¶ 4. Hospital records show that Shenekqua was brought to the emergency room at 2:30 p.m. on June 7, 1995. After Shanekqua was stabilized to the extent possible, she was transferred at or about 6:30 p.m. to the pediatric care unit at the University of South Alabama. A cat scan performed on Shenekqua on June 8, 1995, around 4:30 p.m. showed she had what was termed an acute hematoma on the brain. Three days later, on June 10, 1995, Shanekqua died.

¶ 5. An autopsy performed on June 11, 1995, generated a medical opinion that Shanekqua died from what is referred to as "shaken baby syndrome," although the pathologist who performed the autopsy changed his opinion during the trial to state the cause of death as "shaken baby impact syndrome." The following day James was arrested and charged with capital murder. Other facts relevant to the resolution of the issues will be discussed under the designated issues.

ANALYSIS OF ISSUES PRESENTED

I. Motion to quash the indictment

(a) The indictment failed to provide adequate notice of the charge.

¶ 6. James contends that the indictment is so vague and ambiguous that it does not apprise him of the charge with sufficient certainty and specificity to permit him to adequately prepare a defense, or to plead any judgment in the case at bar to any later proceedings against him based on the same alleged offense in contravention of Article 3 § 22 of the Mississippi Constitution and the double jeopardy clause of the Fifth Amendment to the United States Constitution, made applicable to the states by the Fourteenth Amendment.

¶ 7. Specifically, James contends that how the injuries to Shanekqua occurred was not alleged in the indictment and no testimony or evidence was introduced at trial to define how the injuries occurred. James then asserts that the actual cause of the death of Shanekqua was modified from the witness stand on the date of trial from "shaken baby syndrome" to "shaken baby impact syndrome" and that the two are different. James further contends that the failure of the indictment to state specific facts indicative of his alleged conduct which constituted felonious abuse allowed the State the freedom to say he committed any one of several acts, all of which could result in the child being injured and resulting in "shaken baby syndrome" or "shaken baby impact syndrome." James's final contention in this regard is that the underlying facts necessary to establish the elements of the underlying felony of felonious child abuse are absent from the indictment and the evidence; therefore, the indictment is defective as it does not sufficiently apprise him of the charges against him. Thus, he claims, the burden of proof was improperly shifted to him at trial to prove what his actions were on the date in question when it was the State's burden to prove that his conduct fell within the statute.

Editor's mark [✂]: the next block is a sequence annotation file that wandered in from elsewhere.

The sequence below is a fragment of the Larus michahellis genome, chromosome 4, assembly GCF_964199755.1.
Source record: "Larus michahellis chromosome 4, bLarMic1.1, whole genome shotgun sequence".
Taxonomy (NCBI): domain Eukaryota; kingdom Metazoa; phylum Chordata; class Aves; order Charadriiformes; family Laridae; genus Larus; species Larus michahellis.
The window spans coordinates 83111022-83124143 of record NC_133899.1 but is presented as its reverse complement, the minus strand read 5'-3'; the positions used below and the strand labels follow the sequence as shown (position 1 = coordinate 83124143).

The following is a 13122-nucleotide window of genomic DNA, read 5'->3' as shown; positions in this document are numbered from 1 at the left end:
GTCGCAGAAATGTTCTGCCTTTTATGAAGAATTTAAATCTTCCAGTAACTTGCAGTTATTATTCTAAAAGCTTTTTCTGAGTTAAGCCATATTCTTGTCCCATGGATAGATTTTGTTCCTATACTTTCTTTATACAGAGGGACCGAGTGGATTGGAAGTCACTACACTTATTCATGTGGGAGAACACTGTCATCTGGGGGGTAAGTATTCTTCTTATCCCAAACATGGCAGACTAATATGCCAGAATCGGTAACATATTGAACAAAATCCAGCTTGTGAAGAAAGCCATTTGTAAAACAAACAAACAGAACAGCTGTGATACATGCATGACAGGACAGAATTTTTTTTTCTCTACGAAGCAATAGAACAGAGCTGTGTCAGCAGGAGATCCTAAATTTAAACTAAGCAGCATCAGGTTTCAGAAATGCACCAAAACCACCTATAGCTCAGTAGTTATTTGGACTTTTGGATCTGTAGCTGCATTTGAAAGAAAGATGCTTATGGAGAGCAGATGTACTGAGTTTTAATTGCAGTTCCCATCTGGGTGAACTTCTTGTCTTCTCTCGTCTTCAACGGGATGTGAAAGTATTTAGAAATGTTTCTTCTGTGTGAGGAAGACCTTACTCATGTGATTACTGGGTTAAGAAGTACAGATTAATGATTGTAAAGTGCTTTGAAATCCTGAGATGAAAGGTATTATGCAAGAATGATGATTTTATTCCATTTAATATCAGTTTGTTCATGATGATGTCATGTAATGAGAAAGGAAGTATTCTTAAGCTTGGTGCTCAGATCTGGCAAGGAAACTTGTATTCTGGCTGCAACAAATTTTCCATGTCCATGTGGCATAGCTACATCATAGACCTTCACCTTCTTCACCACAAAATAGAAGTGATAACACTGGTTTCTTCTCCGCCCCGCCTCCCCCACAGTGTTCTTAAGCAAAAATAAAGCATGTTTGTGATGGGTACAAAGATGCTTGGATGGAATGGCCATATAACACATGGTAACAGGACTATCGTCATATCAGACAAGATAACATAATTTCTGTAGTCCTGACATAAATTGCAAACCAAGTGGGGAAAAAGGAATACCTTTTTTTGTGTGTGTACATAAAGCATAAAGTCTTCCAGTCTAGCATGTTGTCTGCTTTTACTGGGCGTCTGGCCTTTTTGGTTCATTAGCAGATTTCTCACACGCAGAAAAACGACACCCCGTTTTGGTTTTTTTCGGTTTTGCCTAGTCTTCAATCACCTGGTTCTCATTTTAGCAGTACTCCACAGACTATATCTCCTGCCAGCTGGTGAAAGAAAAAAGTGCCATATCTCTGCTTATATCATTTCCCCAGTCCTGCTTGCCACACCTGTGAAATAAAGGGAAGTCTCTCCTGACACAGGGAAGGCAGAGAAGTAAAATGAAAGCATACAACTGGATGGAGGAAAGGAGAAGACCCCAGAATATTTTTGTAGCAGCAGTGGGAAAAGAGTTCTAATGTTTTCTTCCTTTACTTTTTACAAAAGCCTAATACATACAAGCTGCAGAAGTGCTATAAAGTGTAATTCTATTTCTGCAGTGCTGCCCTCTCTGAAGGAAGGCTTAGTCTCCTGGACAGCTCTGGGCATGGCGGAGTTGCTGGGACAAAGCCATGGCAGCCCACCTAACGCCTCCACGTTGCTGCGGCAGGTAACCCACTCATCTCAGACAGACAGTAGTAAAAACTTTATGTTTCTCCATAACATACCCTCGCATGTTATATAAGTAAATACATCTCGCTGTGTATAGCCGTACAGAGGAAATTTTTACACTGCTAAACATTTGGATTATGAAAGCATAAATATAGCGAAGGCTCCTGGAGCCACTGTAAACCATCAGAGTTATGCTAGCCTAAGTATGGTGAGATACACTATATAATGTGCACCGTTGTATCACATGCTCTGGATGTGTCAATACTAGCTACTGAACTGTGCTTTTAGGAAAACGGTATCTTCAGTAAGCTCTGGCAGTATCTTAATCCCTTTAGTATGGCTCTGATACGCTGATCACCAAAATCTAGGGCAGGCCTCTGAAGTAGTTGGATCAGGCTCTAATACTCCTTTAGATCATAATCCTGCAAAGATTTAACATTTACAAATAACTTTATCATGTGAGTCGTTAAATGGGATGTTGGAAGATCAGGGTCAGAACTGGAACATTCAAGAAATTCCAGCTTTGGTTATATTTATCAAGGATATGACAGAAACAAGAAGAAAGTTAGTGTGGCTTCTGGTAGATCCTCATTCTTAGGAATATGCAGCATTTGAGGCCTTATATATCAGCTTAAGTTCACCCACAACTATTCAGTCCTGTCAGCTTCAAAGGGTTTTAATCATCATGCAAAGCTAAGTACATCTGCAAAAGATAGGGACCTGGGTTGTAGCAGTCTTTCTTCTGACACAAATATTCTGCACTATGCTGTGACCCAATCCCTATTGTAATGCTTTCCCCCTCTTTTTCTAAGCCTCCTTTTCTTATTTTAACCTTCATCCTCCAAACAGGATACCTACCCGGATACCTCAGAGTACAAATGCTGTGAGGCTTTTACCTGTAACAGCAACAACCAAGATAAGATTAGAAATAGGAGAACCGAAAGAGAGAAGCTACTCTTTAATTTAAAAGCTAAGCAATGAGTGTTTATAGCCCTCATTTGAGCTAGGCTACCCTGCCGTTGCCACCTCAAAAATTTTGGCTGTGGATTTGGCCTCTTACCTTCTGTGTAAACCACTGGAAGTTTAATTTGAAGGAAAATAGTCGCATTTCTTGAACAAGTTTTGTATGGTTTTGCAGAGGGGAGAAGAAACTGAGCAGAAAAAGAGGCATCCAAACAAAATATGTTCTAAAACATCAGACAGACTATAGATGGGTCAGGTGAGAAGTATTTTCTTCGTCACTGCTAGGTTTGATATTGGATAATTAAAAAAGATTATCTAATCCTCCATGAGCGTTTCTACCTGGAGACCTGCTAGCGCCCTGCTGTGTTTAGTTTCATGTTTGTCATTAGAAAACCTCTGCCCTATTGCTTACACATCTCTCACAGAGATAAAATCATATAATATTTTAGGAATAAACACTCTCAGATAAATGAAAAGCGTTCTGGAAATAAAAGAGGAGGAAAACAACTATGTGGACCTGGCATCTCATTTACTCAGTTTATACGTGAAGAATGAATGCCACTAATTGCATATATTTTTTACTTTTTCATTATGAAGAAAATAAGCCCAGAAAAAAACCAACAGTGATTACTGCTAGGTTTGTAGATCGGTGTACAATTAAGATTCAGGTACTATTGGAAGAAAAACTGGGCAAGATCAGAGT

¶ 8. The indictment reads, in pertinent part, as follows:

CAPITAL MURDER—TWO COUNTS
Section 97-3-19(2)(f), Miss.Code of 1972, as amended
COUNT I
That: DAYON HASAN JAMES, SR.
in the First Judicial District of Harrison County, Mississippi, on or about June 10, 1995, did then and there wilfully,
777 So.2d 687
unlawfully, feloniously and with or without design to effect death, kill and murder Shaneque Keyes, a human being, while in the
commission of the crime and felony of Felonious Abuse and/or Battery of a Child, as defined by Section 97-5-39(2), Miss.Code of 1972., as amended,
contrary to the form of the statue in such cases made and provided and against the peace and dignity of The State of Mississippi.

¶ 9. The Mississippi Supreme Court has made it "clear that the ultimate test, when considering the validity of an indictment on appeal, is whether the defendant was prejudiced in the preparation of his defense." Medina v. State, 688 So.2d 727, 730 (Miss.1996). The indictment must be a plain, concise and definite written statement of the essential facts constituting the offense charged and shall fully notify the defendant of the nature and cause of the accusation against him. Peterson v. State, 671 So.2d 647, 653-54 (Miss.1996); URCCC 7.06. The indictment is held to be sufficient if it contains the seven factors enumerated in URCCC 7.06.

1. The name of the accused;
2. The date on which the indictment was filed in court;
3. A statement that the prosecution is brought in the name and by the authority of the State of Mississippi;
4. The county and judicial district in which the indictment is brought;
5. The date and, if applicable, the time at which the offense was alleged to have been committed. Failure to state the correct date shall not render the indictment insufficient;